Stretching the Spines of Gymnasts: A Review
Gymnastics is noted for involving highly specialized strength, power, agility and flexibility. Flexibility is perhaps the single greatest discriminator of gymnastics from other sports. The extreme ranges of motion achieved by gymnasts require long periods of training, often occupying more than a decade. Gymnasts also start training at an early age (particularly female gymnasts), and the effect of gymnastics training on these young athletes is poorly understood. One of the concerns of many gymnastics professionals is the training of the spine in hyperextension—the ubiquitous ‘arch’ seen in many gymnastics positions and movements. Training in spine hyperextension usually begins in early childhood through performance of a skill known as a back-bend. Does practising a back-bend and other hyperextension exercises harm young gymnasts? Current information on spine stretching among gymnasts indicates that, within reason, spine stretching does not appear to be an unusual threat to gymnasts’ health. However, the paucity of information demands that further study be undertaken.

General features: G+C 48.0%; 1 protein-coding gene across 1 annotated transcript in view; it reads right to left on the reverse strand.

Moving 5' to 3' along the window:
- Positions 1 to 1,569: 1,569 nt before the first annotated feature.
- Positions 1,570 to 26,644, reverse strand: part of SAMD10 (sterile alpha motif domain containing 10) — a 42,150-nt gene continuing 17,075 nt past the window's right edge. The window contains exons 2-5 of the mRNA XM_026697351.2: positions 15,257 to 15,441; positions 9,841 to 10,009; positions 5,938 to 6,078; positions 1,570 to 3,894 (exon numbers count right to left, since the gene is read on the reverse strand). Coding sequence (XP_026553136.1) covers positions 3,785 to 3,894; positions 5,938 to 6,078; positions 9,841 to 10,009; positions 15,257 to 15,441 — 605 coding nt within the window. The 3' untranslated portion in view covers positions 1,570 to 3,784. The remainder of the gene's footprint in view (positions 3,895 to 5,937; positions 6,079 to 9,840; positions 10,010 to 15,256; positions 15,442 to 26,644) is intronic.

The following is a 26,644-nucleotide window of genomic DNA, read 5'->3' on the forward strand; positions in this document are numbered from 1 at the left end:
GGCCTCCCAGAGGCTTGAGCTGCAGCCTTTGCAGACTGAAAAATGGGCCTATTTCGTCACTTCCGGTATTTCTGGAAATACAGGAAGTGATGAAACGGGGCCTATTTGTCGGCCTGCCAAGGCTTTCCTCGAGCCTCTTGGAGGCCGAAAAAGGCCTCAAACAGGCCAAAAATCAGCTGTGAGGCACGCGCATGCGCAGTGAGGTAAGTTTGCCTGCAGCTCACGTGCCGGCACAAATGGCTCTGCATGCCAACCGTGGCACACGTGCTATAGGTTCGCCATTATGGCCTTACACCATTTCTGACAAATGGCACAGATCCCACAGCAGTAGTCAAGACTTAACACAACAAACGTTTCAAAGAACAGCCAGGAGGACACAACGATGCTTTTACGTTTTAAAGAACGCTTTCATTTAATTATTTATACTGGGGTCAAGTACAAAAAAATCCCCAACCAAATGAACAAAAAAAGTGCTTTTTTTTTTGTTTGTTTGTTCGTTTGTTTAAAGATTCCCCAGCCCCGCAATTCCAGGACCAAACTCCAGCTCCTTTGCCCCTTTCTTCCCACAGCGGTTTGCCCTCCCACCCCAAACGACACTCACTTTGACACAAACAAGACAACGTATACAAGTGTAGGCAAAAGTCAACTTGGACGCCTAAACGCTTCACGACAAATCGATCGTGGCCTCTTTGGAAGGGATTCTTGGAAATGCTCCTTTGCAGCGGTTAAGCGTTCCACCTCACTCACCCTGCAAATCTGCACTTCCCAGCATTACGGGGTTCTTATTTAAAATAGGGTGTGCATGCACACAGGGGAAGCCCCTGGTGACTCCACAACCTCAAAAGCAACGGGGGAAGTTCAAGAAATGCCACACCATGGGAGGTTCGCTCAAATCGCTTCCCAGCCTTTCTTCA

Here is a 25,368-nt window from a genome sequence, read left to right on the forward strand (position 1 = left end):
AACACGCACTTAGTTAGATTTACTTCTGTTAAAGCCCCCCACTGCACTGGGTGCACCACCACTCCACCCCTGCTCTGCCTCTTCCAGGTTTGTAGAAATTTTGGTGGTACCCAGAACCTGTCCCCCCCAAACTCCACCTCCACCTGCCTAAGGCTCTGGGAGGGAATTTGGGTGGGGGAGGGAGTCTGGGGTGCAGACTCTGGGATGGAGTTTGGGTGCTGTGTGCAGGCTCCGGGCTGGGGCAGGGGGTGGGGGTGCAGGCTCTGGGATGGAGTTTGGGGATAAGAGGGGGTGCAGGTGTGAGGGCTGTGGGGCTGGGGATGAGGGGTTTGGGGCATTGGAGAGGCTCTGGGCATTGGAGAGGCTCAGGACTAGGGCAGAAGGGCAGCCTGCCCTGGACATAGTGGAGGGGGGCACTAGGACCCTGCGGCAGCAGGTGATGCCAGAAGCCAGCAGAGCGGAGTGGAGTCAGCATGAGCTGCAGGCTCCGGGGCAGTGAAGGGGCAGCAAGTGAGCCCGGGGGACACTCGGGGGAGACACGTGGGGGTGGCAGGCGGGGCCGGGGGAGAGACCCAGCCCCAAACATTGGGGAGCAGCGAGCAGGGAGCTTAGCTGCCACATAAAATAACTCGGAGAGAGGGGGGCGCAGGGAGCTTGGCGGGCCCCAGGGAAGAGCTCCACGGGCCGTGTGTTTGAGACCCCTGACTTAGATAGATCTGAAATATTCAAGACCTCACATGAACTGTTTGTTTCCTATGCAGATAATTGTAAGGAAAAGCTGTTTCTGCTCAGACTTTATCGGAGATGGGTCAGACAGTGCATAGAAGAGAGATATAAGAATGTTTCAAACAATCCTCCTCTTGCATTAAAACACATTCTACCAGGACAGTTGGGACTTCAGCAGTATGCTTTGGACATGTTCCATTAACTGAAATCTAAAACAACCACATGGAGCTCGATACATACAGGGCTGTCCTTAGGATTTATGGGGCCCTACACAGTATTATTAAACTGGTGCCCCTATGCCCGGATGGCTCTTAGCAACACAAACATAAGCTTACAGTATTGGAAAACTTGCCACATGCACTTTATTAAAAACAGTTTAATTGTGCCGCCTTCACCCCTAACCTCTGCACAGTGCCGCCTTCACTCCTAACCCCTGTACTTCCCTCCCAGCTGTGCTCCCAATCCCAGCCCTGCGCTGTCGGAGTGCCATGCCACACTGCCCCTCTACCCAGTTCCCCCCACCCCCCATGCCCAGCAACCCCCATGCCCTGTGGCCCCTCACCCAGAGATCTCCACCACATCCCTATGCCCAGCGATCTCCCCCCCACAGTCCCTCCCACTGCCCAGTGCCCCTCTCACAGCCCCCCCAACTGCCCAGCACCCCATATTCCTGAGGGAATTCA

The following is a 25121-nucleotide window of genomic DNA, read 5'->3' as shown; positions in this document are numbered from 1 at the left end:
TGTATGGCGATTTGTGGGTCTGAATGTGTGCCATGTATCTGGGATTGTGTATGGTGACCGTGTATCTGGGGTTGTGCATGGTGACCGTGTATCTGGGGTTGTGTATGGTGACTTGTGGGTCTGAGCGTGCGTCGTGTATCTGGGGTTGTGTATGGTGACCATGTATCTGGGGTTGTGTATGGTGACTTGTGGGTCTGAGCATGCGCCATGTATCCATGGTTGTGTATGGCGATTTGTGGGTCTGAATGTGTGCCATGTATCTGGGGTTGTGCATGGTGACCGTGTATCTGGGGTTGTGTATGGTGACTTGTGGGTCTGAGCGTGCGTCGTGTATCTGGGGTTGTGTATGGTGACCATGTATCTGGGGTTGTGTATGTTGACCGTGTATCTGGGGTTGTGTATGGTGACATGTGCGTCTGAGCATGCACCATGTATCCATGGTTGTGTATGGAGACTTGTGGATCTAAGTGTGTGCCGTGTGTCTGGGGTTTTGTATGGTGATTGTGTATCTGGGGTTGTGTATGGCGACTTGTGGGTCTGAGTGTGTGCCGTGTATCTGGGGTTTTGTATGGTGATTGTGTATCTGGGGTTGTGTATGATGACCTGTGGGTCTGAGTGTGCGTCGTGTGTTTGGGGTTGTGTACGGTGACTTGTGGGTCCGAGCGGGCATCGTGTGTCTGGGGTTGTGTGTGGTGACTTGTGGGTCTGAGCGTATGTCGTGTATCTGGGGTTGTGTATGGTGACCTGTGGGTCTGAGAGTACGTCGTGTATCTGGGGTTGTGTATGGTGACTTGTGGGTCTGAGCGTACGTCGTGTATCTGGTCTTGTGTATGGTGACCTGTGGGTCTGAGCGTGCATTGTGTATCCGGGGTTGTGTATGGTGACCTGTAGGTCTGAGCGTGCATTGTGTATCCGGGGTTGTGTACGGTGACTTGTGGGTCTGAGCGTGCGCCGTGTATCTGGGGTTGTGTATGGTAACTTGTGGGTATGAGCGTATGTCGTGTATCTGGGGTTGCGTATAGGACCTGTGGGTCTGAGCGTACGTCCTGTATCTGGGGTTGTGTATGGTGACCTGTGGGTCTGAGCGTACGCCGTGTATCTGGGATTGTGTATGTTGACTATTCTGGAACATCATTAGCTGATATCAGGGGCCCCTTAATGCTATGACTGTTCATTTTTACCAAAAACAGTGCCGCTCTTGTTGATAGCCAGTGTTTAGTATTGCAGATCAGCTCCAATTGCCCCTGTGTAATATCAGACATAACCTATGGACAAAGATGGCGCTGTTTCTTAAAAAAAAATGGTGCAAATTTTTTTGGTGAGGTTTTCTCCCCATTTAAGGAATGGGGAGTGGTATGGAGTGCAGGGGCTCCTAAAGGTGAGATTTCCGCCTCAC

Sands, William A.; McNeal, Jeni R.; Penitente, Gabriella; Murray, Steven Ross; Nassar, Lawrence; Jemni, Monèm; Mizuguchi, Satoshi; and Stone, Michael H.. 2016. Stretching the Spines of Gymnasts: A Review. Sports Medicine. Vol.46(3). 315-327. https://doi.org/10.1007/s40279-015-0424-6 ISSN: 1179-2035